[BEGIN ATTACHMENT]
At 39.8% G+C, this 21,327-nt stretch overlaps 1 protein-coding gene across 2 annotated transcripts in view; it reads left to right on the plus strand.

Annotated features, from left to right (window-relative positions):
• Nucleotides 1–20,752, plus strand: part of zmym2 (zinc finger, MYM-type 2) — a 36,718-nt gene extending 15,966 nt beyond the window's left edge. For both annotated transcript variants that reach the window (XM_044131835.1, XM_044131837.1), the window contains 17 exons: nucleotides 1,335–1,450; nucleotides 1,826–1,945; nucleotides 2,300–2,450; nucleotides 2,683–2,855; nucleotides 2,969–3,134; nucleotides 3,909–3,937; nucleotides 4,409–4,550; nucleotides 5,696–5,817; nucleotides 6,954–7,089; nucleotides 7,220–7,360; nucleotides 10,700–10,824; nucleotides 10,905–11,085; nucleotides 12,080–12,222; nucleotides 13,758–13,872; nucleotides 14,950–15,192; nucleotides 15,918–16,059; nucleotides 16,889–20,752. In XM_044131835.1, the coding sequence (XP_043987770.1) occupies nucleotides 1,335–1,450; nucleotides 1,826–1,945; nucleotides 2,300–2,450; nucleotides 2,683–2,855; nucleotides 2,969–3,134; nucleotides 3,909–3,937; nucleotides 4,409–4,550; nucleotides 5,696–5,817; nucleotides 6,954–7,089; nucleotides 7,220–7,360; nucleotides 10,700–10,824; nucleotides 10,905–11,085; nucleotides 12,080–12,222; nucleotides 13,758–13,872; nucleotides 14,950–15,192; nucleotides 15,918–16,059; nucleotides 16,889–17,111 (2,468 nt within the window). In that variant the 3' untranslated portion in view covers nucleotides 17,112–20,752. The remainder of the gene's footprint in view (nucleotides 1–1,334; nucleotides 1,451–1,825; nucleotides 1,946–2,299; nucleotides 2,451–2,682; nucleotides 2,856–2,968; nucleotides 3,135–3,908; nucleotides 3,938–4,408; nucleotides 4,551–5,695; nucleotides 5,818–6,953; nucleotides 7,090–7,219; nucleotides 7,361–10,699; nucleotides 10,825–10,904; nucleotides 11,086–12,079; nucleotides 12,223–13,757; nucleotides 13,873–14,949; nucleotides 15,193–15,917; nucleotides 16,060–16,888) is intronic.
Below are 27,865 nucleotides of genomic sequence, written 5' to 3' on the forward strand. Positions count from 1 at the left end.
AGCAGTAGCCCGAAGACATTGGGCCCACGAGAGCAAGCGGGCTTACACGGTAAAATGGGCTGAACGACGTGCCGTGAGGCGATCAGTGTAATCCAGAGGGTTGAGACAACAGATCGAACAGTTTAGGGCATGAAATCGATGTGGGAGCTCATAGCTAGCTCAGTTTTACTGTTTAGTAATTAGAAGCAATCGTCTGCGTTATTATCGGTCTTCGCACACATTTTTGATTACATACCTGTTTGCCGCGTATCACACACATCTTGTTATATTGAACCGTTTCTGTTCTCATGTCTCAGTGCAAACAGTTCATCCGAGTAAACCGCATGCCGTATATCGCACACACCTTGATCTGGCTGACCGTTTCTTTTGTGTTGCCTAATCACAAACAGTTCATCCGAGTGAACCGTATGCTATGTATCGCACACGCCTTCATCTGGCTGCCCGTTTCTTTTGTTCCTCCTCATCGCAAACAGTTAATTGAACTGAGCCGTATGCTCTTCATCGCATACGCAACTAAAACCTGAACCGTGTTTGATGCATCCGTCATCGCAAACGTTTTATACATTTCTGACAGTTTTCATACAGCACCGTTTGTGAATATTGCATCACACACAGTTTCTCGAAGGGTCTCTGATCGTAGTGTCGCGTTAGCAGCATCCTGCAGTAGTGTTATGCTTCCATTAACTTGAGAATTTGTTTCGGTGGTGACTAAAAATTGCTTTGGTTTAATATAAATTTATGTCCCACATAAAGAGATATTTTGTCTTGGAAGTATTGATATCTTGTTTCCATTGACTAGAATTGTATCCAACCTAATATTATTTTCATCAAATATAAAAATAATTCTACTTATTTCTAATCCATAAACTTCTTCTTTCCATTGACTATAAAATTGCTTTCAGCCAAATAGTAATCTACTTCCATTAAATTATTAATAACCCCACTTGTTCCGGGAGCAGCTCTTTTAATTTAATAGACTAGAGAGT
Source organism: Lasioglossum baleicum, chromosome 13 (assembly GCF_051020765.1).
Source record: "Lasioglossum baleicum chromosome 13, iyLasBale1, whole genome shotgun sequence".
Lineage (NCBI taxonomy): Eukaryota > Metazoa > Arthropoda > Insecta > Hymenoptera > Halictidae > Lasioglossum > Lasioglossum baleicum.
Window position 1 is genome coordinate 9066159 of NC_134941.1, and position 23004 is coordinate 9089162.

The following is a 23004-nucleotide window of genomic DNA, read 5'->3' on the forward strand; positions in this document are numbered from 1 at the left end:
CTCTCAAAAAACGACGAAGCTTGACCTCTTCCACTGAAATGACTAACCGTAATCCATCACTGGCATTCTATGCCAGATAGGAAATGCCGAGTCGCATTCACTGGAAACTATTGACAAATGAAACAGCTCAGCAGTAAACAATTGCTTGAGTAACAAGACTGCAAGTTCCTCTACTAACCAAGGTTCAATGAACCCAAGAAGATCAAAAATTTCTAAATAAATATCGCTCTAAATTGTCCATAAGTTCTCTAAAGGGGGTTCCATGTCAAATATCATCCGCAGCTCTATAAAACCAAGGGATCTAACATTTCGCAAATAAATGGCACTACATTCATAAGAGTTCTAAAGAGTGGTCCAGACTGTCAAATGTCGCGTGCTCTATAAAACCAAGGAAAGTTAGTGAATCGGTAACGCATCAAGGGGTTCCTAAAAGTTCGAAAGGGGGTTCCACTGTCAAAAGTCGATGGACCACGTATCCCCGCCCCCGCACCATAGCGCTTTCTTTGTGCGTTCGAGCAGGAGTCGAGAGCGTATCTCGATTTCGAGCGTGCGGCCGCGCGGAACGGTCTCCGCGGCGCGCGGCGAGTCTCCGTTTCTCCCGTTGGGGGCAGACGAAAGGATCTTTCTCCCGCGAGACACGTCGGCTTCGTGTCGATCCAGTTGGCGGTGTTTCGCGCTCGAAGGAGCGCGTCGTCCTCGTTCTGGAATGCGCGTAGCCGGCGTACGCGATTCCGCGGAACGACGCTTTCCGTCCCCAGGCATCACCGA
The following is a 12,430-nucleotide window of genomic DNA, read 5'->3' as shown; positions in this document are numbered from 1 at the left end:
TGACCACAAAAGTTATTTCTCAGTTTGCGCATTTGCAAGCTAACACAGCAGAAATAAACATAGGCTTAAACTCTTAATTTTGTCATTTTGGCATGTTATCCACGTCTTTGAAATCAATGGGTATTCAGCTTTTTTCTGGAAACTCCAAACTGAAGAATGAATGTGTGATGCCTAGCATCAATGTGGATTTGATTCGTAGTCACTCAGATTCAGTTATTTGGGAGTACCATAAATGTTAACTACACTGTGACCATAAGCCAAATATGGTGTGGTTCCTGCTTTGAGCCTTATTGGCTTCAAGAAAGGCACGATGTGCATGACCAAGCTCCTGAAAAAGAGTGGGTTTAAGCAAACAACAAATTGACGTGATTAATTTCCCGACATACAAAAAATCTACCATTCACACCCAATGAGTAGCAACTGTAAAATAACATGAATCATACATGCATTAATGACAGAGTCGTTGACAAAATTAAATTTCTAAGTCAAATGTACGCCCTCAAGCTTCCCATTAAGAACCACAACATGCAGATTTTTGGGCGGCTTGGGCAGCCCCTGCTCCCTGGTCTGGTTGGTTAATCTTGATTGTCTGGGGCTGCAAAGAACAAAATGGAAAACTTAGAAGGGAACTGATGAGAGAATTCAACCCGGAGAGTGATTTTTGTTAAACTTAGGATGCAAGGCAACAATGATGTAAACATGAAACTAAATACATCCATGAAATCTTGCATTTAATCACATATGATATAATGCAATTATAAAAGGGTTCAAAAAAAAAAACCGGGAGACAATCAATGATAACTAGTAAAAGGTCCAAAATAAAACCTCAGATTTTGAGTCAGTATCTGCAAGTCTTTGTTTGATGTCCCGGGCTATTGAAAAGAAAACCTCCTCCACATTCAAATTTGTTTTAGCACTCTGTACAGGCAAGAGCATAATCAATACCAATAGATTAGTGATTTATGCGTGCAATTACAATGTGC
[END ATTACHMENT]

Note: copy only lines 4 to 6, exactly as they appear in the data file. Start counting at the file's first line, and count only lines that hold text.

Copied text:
Below are 27,865 nucleotides of genomic sequence, written 5' to 3' on the forward strand. Positions count from 1 at the left end.
AGCAGTAGCCCGAAGACATTGGGCCCACGAGAGCAAGCGGGCTTACACGGTAAAATGGGCTGAACGACGTGCCGTGAGGCGATCAGTGTAATCCAGAGGGTTGAGACAACAGATCGAACAGTTTAGGGCATGAAATCGATGTGGGAGCTCATAGCTAGCTCAGTTTTACTGTTTAGTAATTAGAAGCAATCGTCTGCGTTATTATCGGTCTTCGCACACATTTTTGATTACATACCTGTTTGCCGCGTATCACACACATCTTGTTATATTGAACCGTTTCTGTTCTCATGTCTCAGTGCAAACAGTTCATCCGAGTAAACCGCATGCCGTATATCGCACACACCTTGATCTGGCTGACCGTTTCTTTTGTGTTGCCTAATCACAAACAGTTCATCCGAGTGAACCGTATGCTATGTATCGCACACGCCTTCATCTGGCTGCCCGTTTCTTTTGTTCCTCCTCATCGCAAACAGTTAATTGAACTGAGCCGTATGCTCTTCATCGCATACGCAACTAAAACCTGAACCGTGTTTGATGCATCCGTCATCGCAAACGTTTTATACATTTCTGACAGTTTTCATACAGCACCGTTTGTGAATATTGCATCACACACAGTTTCTCGAAGGGTCTCTGATCGTAGTGTCGCGTTAGCAGCATCCTGCAGTAGTGTTATGCTTCCATTAACTTGAGAATTTGTTTCGGTGGTGACTAAAAATTGCTTTGGTTTAATATAAATTTATGTCCCACATAAAGAGATATTTTGTCTTGGAAGTATTGATATCTTGTTTCCATTGACTAGAATTGTATCCAACCTAATATTATTTTCATCAAATATAAAAATAATTCTACTTATTTCTAATCCATAAACTTCTTCTTTCCATTGACTATAAAATTGCTTTCAGCCAAATAGTAATCTACTTCCATTAAATTATTAATAACCCCACTTGTTCCGGGAGCAGCTCTTTTAATTTAATAGACTAGAGAGT
Source organism: Lasioglossum baleicum, chromosome 13 (assembly GCF_051020765.1).